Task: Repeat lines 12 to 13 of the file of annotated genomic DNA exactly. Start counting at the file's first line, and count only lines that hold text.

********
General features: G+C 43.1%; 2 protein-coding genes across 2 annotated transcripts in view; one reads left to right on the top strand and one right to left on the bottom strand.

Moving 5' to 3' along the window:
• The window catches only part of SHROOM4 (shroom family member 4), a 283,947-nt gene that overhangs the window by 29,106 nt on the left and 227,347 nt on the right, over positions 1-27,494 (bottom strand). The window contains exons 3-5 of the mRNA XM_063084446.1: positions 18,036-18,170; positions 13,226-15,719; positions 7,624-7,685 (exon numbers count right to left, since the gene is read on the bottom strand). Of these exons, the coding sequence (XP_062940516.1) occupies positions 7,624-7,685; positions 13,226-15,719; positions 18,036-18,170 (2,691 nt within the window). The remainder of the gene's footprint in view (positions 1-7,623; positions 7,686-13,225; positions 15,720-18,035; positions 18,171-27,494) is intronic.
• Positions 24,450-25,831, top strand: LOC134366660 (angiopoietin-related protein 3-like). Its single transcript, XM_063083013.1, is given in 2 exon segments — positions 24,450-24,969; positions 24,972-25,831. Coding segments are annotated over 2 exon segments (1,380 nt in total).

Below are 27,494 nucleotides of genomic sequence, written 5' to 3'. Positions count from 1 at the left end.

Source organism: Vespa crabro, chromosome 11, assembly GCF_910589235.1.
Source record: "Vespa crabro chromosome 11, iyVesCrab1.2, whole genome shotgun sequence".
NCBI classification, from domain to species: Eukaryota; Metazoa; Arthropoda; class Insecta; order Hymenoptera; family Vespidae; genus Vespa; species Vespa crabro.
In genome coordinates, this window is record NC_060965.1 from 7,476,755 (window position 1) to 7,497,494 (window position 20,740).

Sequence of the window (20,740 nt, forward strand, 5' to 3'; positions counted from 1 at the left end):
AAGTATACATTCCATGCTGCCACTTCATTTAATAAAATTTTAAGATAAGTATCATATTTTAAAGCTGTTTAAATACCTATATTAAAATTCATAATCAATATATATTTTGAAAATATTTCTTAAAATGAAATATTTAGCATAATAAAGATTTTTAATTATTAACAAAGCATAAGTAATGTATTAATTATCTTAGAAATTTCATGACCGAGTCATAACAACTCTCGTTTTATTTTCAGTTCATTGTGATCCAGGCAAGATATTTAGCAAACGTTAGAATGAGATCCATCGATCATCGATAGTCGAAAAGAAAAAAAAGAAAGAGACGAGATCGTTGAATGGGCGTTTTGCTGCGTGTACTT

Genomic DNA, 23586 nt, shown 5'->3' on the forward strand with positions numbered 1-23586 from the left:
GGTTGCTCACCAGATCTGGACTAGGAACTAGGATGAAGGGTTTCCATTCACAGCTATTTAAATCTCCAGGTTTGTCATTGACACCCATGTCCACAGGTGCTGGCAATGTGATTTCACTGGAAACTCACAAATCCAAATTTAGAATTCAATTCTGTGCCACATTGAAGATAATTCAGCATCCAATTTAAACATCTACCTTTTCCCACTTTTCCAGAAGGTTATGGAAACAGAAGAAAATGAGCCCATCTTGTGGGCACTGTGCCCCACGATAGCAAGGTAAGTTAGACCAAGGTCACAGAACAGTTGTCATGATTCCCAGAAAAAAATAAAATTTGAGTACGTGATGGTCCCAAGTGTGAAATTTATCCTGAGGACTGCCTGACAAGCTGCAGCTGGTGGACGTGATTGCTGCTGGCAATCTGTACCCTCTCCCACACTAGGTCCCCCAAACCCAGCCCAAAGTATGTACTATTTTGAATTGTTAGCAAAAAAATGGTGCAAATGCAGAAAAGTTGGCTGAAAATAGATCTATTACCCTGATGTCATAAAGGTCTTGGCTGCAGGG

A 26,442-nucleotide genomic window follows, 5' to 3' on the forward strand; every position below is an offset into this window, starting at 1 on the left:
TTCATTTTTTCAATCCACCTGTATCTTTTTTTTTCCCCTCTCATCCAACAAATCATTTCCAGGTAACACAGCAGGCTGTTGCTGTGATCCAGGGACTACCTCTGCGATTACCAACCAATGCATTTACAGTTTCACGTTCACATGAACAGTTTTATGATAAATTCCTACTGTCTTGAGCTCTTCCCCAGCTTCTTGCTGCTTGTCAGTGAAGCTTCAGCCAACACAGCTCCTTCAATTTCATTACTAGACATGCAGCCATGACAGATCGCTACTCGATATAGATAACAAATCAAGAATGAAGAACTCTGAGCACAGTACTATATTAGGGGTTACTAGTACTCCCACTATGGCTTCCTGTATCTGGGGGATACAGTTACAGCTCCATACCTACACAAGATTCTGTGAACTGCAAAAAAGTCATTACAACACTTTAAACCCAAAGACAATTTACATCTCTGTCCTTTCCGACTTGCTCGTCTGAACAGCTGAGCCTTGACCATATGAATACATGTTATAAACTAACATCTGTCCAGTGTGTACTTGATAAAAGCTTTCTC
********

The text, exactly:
Genomic DNA, 23586 nt, shown 5'->3' on the forward strand with positions numbered 1-23586 from the left:
GGTTGCTCACCAGATCTGGACTAGGAACTAGGATGAAGGGTTTCCATTCACAGCTATTTAAATCTCCAGGTTTGTCATTGACACCCATGTCCACAGGTGCTGGCAATGTGATTTCACTGGAAACTCACAAATCCAAATTTAGAATTCAATTCTGTGCCACATTGAAGATAATTCAGCATCCAATTTAAACATCTACCTTTTCCCACTTTTCCAGAAGGTTATGGAAACAGAAGAAAATGAGCCCATCTTGTGGGCACTGTGCCCCACGATAGCAAGGTAAGTTAGACCAAGGTCACAGAACAGTTGTCATGATTCCCAGAAAAAAATAAAATTTGAGTACGTGATGGTCCCAAGTGTGAAATTTATCCTGAGGACTGCCTGACAAGCTGCAGCTGGTGGACGTGATTGCTGCTGGCAATCTGTACCCTCTCCCACACTAGGTCCCCCAAACCCAGCCCAAAGTATGTACTATTTTGAATTGTTAGCAAAAAAATGGTGCAAATGCAGAAAAGTTGGCTGAAAATAGATCTATTACCCTGATGTCATAAAGGTCTTGGCTGCAGGG